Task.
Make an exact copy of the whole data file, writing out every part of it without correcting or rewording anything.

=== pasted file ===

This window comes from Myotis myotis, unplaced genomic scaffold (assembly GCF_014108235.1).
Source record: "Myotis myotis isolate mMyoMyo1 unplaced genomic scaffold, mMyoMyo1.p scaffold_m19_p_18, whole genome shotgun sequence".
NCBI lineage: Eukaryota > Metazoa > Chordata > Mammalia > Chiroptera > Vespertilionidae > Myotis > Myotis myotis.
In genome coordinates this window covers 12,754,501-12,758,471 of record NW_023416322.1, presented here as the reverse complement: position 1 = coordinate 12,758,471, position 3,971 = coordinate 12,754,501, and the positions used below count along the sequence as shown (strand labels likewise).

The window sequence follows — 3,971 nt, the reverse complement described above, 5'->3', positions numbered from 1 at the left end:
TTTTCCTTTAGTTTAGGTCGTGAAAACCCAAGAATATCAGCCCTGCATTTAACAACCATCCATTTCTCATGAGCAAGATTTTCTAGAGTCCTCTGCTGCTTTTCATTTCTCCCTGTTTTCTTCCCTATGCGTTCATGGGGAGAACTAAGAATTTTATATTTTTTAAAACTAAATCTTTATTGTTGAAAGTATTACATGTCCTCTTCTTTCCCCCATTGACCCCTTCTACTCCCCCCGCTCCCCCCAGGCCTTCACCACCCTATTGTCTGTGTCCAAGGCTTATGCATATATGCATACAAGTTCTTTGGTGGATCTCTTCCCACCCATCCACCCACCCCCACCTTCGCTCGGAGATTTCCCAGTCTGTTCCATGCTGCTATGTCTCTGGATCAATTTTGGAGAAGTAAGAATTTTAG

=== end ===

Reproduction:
This window comes from Myotis myotis, unplaced genomic scaffold (assembly GCF_014108235.1).
Source record: "Myotis myotis isolate mMyoMyo1 unplaced genomic scaffold, mMyoMyo1.p scaffold_m19_p_18, whole genome shotgun sequence".
NCBI lineage: Eukaryota > Metazoa > Chordata > Mammalia > Chiroptera > Vespertilionidae > Myotis > Myotis myotis.
In genome coordinates this window covers 12,754,501-12,758,471 of record NW_023416322.1, presented here as the reverse complement: position 1 = coordinate 12,758,471, position 3,971 = coordinate 12,754,501, and the positions used below count along the sequence as shown (strand labels likewise).

The window sequence follows — 3,971 nt, the reverse complement described above, 5'->3', positions numbered from 1 at the left end:
TTTTCCTTTAGTTTAGGTCGTGAAAACCCAAGAATATCAGCCCTGCATTTAACAACCATCCATTTCTCATGAGCAAGATTTTCTAGAGTCCTCTGCTGCTTTTCATTTCTCCCTGTTTTCTTCCCTATGCGTTCATGGGGAGAACTAAGAATTTTATATTTTTTAAAACTAAATCTTTATTGTTGAAAGTATTACATGTCCTCTTCTTTCCCCCATTGACCCCTTCTACTCCCCCCGCTCCCCCCAGGCCTTCACCACCCTATTGTCTGTGTCCAAGGCTTATGCATATATGCATACAAGTTCTTTGGTGGATCTCTTCCCACCCATCCACCCACCCCCACCTTCGCTCGGAGATTTCCCAGTCTGTTCCATGCTGCTATGTCTCTGGATCAATTTTGGAGAAGTAAGAATTTTAG